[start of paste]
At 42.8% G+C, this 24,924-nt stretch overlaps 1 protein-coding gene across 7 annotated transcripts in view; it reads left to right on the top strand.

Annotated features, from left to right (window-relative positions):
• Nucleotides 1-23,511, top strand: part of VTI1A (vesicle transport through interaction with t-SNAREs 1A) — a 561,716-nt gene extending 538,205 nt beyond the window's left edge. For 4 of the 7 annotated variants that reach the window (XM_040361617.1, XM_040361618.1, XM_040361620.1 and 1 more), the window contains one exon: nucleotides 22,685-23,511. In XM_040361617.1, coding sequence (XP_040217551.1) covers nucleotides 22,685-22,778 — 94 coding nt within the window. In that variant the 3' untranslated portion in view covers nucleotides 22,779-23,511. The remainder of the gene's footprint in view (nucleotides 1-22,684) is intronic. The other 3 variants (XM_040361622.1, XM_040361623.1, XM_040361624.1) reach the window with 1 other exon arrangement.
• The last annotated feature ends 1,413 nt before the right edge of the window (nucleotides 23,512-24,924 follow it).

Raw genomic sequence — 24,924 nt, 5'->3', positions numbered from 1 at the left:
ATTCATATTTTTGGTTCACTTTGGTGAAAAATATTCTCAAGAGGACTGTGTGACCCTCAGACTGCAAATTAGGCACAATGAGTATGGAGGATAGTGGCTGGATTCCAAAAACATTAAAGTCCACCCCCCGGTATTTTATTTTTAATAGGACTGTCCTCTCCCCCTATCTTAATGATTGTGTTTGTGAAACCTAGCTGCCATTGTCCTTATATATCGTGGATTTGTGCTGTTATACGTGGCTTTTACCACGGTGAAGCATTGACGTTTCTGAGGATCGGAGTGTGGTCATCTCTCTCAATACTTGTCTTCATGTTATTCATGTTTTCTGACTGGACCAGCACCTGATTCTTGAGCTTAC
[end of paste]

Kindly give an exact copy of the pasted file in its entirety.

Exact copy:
At 42.8% G+C, this 24,924-nt stretch overlaps 1 protein-coding gene across 7 annotated transcripts in view; it reads left to right on the top strand.

Annotated features, from left to right (window-relative positions):
• Nucleotides 1-23,511, top strand: part of VTI1A (vesicle transport through interaction with t-SNAREs 1A) — a 561,716-nt gene extending 538,205 nt beyond the window's left edge. For 4 of the 7 annotated variants that reach the window (XM_040361617.1, XM_040361618.1, XM_040361620.1 and 1 more), the window contains one exon: nucleotides 22,685-23,511. In XM_040361617.1, coding sequence (XP_040217551.1) covers nucleotides 22,685-22,778 — 94 coding nt within the window. In that variant the 3' untranslated portion in view covers nucleotides 22,779-23,511. The remainder of the gene's footprint in view (nucleotides 1-22,684) is intronic. The other 3 variants (XM_040361622.1, XM_040361623.1, XM_040361624.1) reach the window with 1 other exon arrangement.
• The last annotated feature ends 1,413 nt before the right edge of the window (nucleotides 23,512-24,924 follow it).

Raw genomic sequence — 24,924 nt, 5'->3', positions numbered from 1 at the left:
ATTCATATTTTTGGTTCACTTTGGTGAAAAATATTCTCAAGAGGACTGTGTGACCCTCAGACTGCAAATTAGGCACAATGAGTATGGAGGATAGTGGCTGGATTCCAAAAACATTAAAGTCCACCCCCCGGTATTTTATTTTTAATAGGACTGTCCTCTCCCCCTATCTTAATGATTGTGTTTGTGAAACCTAGCTGCCATTGTCCTTATATATCGTGGATTTGTGCTGTTATACGTGGCTTTTACCACGGTGAAGCATTGACGTTTCTGAGGATCGGAGTGTGGTCATCTCTCTCAATACTTGTCTTCATGTTATTCATGTTTTCTGACTGGACCAGCACCTGATTCTTGAGCTTAC